1. Limited time only! Sign up for a free 30min personal tutor trial with Chegg Tutors
    Dismiss Notice
Dismiss Notice
Join Physics Forums Today!
The friendliest, high quality science and math community on the planet! Everyone who loves science is here!

Homework Help: Ball Rolling Down A Ramp [Science Challenge Question]

  1. May 2, 2012 #1
    1. The problem statement, all variables and given/known data
    Hello Physics World,

    This is a question that was presented in my High School Science Challenge by a teacher. It is sort of a brain teaser and we will be told the answer to it by next week. However, I was wanting to know your input.


    So, looking at the image above, which route will take less time for the ball to reach the bottom?

    a) Route A
    b) Route B
    c) Both routes will take the same amount of time.

    NOTE: Please ignore the slope of the route B - that was drawn free-handed. And I also must say that this question is rather ambagious since no additional information was given (like friction values, ramp length, etc.).

    2. Relevant equations
    None given.

    3. The attempt at a solution
    I believe that the answer is c) because taking route A would mean that the ball is rolling down at a constant acceleration (if friction was neglected) and route B would have an increasing acceleration once it goes down the ramp (due to the hollow shape on the ramp) and as it goes back up the hollow shape, the ball will decelerate; so while taking NET distance with time, the time for both routes might be the same.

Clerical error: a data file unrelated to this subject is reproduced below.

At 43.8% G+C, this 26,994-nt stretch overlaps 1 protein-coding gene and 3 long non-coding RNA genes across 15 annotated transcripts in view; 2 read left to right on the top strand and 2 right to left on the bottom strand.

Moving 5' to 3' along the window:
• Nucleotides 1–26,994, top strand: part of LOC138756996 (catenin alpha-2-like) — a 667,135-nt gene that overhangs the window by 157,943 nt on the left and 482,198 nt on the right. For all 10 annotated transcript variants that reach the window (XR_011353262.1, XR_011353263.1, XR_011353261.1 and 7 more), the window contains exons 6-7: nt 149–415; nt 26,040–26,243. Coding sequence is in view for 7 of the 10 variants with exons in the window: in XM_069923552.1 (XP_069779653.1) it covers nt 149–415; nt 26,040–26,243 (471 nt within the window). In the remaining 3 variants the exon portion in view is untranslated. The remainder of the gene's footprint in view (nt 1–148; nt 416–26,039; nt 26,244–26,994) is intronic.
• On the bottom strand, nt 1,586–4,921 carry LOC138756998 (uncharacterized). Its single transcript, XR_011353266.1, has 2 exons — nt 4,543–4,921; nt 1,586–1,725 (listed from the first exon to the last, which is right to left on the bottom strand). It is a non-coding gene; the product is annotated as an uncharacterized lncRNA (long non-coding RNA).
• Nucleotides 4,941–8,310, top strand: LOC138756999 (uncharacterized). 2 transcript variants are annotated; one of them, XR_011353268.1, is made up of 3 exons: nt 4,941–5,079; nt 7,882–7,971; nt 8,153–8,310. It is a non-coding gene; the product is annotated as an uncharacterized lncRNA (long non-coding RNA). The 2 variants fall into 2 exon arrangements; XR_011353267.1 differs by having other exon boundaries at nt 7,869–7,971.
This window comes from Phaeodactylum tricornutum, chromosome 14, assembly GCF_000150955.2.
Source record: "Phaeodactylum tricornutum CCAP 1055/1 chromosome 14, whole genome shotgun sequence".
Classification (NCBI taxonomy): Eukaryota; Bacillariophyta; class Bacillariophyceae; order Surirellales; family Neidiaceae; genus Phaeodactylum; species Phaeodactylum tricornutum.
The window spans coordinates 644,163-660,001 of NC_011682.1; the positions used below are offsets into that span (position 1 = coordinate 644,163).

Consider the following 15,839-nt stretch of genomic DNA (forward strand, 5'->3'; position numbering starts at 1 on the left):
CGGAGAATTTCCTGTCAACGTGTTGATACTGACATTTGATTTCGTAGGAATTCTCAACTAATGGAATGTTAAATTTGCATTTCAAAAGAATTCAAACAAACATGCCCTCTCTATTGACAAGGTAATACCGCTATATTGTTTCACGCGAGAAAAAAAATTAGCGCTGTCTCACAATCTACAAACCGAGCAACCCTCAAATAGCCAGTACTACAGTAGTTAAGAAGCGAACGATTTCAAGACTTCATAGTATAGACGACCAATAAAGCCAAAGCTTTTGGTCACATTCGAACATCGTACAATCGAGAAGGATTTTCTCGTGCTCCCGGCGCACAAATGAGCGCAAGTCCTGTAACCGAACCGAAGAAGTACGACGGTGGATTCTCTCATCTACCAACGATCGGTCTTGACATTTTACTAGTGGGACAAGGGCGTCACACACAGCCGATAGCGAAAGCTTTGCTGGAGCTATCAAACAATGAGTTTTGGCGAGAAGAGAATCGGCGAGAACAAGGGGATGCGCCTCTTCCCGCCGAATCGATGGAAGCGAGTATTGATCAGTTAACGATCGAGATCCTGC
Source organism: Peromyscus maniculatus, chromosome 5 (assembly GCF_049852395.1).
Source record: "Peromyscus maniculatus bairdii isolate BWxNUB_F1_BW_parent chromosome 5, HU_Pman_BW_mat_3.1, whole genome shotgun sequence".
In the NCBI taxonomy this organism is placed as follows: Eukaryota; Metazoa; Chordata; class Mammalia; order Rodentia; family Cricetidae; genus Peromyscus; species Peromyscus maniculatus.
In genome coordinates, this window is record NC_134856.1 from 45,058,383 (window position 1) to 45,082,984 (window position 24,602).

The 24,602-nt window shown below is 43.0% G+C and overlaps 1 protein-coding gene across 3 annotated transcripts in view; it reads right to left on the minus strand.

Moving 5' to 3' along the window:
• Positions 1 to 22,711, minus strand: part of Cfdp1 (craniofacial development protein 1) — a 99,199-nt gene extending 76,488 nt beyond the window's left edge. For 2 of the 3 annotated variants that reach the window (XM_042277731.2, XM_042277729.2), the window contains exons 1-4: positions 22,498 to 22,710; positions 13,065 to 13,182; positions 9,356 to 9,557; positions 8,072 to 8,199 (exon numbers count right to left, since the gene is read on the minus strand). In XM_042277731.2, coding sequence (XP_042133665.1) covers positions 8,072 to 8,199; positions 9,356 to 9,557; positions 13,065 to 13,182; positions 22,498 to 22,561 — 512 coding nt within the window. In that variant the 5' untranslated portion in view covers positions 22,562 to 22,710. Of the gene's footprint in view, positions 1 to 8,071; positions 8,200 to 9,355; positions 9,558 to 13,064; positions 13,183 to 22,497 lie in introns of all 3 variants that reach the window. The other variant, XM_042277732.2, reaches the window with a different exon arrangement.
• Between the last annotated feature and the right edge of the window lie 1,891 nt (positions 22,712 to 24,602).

2. jcsd
  3. May 2, 2012 #2
    I believe the answer to this is C).
    Imagine the point where the two point separateis point A.
    Also imagine the point where they reunite is point B.

    In route A, the ball is rolling at a constant acceleration.
    In route B, the ball increases acceleration at point A and decreases acceleration to meet at point B.

    At that point We can take the average slope from point A to point B. Which is a straight line.

    Therefore since they meet a point B, the instantaneous acceleration at point B is the same in route A and route B. so time will be the same.
  4. May 2, 2012 #3
    Any other community input please? The response above was by a classmate of mine.
Share this great discussion with others via Reddit, Google+, Twitter, or Facebook